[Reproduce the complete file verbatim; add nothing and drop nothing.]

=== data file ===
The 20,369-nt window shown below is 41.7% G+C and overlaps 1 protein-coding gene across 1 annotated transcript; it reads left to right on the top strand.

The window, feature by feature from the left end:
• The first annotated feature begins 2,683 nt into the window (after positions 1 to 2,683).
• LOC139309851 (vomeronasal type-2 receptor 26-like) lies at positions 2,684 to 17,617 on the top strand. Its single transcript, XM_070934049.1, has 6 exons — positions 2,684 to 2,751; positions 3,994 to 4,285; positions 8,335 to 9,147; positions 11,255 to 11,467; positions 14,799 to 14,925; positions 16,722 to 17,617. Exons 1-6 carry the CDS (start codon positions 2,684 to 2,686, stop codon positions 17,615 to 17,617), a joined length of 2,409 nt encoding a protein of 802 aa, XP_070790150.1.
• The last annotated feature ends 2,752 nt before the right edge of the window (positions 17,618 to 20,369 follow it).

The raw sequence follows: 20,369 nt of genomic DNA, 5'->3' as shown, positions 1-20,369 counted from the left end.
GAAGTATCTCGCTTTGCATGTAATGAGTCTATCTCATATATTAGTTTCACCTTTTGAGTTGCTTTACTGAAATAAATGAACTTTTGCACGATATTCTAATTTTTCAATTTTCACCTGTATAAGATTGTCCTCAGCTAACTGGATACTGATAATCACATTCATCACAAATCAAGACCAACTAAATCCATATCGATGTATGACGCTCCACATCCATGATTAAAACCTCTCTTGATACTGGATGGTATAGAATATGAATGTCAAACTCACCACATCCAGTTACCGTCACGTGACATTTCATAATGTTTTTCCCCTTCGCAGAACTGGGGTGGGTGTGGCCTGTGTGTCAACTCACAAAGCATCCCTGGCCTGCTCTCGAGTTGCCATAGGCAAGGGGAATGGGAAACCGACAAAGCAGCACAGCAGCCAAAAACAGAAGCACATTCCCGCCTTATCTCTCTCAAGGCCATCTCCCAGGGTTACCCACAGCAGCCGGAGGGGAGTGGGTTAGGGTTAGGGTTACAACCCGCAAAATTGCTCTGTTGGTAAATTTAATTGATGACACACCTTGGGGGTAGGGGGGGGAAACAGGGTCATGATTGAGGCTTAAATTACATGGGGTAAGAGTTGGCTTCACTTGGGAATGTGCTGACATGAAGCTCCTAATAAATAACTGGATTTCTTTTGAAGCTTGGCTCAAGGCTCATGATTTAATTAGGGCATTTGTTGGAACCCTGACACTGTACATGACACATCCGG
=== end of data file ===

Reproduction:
The 20,369-nt window shown below is 41.7% G+C and overlaps 1 protein-coding gene across 1 annotated transcript; it reads left to right on the top strand.

The window, feature by feature from the left end:
• The first annotated feature begins 2,683 nt into the window (after positions 1 to 2,683).
• LOC139309851 (vomeronasal type-2 receptor 26-like) lies at positions 2,684 to 17,617 on the top strand. Its single transcript, XM_070934049.1, has 6 exons — positions 2,684 to 2,751; positions 3,994 to 4,285; positions 8,335 to 9,147; positions 11,255 to 11,467; positions 14,799 to 14,925; positions 16,722 to 17,617. Exons 1-6 carry the CDS (start codon positions 2,684 to 2,686, stop codon positions 17,615 to 17,617), a joined length of 2,409 nt encoding a protein of 802 aa, XP_070790150.1.
• The last annotated feature ends 2,752 nt before the right edge of the window (positions 17,618 to 20,369 follow it).

The raw sequence follows: 20,369 nt of genomic DNA, 5'->3' as shown, positions 1-20,369 counted from the left end.
GAAGTATCTCGCTTTGCATGTAATGAGTCTATCTCATATATTAGTTTCACCTTTTGAGTTGCTTTACTGAAATAAATGAACTTTTGCACGATATTCTAATTTTTCAATTTTCACCTGTATAAGATTGTCCTCAGCTAACTGGATACTGATAATCACATTCATCACAAATCAAGACCAACTAAATCCATATCGATGTATGACGCTCCACATCCATGATTAAAACCTCTCTTGATACTGGATGGTATAGAATATGAATGTCAAACTCACCACATCCAGTTACCGTCACGTGACATTTCATAATGTTTTTCCCCTTCGCAGAACTGGGGTGGGTGTGGCCTGTGTGTCAACTCACAAAGCATCCCTGGCCTGCTCTCGAGTTGCCATAGGCAAGGGGAATGGGAAACCGACAAAGCAGCACAGCAGCCAAAAACAGAAGCACATTCCCGCCTTATCTCTCTCAAGGCCATCTCCCAGGGTTACCCACAGCAGCCGGAGGGGAGTGGGTTAGGGTTAGGGTTACAACCCGCAAAATTGCTCTGTTGGTAAATTTAATTGATGACACACCTTGGGGGTAGGGGGGGGAAACAGGGTCATGATTGAGGCTTAAATTACATGGGGTAAGAGTTGGCTTCACTTGGGAATGTGCTGACATGAAGCTCCTAATAAATAACTGGATTTCTTTTGAAGCTTGGCTCAAGGCTCATGATTTAATTAGGGCATTTGTTGGAACCCTGACACTGTACATGACACATCCGG